Undergraduate GPA is the most common criterion used in admission, but it is not an infallible predictor of graduate success.
If you discover that your GPA is low, either in terms of being below the minimum required for admission, or low by comparison with other persons applying to a particular program, you need to find some ways to offset the lack of a high GPA. Since graduate programs often use multiple criteria for admission, this is not as difficult as it may seem at first. By gathering strong recommendation letters, scoring well on admissions tests, doing internships or post-baccalaureate employment in the field, you can offset the effect of a low GPA.
It is also appropriate to call attention to non-academic circumstances which may have prevented your GPA to accurately represent your capacity, so as to place your record in an appropriate context. If circumstances affected your performance, you can describe them and indicate what steps you have taken to overcome those circumstances. Such explanations can either be incorporated in your statement of purpose or written up as a separate statement to be included with your application form. The important thing is to phrase your explanation so that it does not sound like excuse-making. Having others read and critique your statement can be very helpful here.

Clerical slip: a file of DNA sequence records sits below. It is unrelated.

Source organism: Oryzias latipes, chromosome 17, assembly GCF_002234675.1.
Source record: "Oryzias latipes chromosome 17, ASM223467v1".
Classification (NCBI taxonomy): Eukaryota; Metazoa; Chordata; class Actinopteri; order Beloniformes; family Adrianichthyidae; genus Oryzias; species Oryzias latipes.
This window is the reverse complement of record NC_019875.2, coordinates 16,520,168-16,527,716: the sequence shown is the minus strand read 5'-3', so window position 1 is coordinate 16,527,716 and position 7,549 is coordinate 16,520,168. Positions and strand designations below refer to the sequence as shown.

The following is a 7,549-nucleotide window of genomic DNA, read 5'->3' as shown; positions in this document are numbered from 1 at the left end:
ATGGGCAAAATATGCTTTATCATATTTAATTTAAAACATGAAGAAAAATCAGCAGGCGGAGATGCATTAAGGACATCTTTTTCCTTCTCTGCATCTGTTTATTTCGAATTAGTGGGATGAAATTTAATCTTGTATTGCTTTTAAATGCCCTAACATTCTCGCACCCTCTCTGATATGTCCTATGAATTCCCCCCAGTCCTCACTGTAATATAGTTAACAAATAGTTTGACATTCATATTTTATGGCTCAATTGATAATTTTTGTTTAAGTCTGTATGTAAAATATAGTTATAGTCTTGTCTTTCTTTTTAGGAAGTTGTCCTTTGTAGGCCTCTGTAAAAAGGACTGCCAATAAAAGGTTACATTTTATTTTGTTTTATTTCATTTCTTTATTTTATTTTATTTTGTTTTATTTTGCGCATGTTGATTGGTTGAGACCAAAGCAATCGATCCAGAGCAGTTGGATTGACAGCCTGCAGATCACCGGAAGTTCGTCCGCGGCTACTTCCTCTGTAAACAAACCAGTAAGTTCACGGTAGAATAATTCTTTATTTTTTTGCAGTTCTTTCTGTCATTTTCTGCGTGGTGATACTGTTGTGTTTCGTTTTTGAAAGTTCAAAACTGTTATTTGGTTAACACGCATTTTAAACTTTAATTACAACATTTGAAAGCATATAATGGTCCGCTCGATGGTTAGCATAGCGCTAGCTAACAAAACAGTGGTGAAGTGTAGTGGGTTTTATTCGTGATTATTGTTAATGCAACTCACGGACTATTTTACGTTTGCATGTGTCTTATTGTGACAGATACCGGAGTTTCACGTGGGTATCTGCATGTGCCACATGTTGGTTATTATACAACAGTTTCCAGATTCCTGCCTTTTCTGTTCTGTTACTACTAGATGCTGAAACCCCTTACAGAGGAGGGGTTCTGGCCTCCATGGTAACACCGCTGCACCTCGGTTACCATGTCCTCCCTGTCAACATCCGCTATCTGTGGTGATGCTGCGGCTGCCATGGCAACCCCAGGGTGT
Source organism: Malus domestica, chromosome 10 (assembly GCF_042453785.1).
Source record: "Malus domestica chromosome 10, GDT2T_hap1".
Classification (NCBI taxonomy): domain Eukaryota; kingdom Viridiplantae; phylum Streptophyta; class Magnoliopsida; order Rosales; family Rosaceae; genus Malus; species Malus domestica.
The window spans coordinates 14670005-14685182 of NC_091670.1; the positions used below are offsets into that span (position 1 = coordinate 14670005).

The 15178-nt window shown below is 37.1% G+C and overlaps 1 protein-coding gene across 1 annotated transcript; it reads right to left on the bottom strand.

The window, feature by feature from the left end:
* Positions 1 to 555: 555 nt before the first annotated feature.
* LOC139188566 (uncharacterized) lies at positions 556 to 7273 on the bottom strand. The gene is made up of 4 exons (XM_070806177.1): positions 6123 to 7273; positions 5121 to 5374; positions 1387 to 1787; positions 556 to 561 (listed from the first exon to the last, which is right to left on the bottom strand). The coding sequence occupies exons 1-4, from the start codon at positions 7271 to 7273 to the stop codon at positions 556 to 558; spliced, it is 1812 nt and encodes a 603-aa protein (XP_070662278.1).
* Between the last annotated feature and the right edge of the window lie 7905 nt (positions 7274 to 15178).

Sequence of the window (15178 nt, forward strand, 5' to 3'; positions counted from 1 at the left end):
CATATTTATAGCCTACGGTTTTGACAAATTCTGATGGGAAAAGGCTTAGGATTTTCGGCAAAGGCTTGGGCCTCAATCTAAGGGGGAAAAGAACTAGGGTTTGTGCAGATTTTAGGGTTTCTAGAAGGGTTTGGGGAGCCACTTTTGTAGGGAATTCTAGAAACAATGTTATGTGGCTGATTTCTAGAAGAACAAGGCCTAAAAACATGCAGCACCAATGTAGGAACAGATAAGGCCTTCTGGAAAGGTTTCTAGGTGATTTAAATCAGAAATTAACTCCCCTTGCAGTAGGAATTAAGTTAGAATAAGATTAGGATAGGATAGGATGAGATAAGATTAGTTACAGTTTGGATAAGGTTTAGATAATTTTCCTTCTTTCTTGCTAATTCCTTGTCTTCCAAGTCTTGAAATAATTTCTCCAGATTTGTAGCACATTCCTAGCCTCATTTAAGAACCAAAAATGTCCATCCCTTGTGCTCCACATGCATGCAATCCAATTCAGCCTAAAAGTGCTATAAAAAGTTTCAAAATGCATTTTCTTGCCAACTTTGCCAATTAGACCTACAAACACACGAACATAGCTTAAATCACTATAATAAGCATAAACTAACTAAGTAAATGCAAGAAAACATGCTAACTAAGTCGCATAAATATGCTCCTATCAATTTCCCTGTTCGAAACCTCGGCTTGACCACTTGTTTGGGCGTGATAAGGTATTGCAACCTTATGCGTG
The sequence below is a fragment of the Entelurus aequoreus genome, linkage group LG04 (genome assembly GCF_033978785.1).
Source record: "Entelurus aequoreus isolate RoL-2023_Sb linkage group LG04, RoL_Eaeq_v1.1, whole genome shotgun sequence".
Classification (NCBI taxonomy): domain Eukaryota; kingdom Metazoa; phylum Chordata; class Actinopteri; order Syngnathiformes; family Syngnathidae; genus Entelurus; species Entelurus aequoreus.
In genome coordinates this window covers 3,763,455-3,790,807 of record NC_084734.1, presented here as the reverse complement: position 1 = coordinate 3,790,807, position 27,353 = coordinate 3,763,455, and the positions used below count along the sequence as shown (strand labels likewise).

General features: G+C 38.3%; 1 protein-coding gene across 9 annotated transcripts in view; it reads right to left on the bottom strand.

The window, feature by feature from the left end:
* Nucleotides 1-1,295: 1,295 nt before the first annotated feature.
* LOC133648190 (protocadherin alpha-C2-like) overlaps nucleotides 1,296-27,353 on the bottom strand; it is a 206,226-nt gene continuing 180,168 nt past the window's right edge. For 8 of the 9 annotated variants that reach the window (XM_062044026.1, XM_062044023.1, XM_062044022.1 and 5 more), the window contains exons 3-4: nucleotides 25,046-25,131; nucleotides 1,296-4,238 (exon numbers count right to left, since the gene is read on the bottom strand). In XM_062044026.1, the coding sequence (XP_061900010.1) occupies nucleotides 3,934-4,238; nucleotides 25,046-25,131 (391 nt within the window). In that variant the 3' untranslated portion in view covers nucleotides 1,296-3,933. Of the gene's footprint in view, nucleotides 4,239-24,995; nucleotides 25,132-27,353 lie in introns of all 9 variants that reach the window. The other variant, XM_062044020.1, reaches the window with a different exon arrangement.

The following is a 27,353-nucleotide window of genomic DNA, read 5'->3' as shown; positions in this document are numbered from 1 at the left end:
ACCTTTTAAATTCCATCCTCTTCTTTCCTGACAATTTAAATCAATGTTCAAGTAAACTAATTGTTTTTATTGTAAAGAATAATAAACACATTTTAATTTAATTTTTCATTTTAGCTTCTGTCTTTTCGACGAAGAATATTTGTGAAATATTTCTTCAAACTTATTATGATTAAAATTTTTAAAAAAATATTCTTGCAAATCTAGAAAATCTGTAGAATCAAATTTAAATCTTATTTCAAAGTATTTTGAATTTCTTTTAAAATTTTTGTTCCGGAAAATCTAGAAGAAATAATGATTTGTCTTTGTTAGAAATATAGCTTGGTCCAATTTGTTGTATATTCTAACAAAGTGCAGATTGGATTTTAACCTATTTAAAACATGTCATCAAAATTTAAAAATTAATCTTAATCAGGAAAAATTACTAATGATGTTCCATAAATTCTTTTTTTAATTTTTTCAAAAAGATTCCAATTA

If your GPA was the result of a learning disability or other such condition, you will have to decide whether or not to disclose the disability in explaining your academic performance. Federal law prohibits discrimination in admissions on the basis of disability. It is even illegal to require applicants to disclose disabilities on an application form. But many students feel that disclosing their disability in the admissions process places them at a disadvantage. I can’t argue that they are wrong.
I will say this: if you can show that, once your disability was identified and you began to receive necessary accommodations, your performance was much stronger than it previously was, or better yet equaled or exceeded the minimum required for admission, you have placed yourself in a strong position. If you show that reasonable accommodations put you on an equal footing with the other applicants to the program, the program can’t disqualify you on the basis of your disability.
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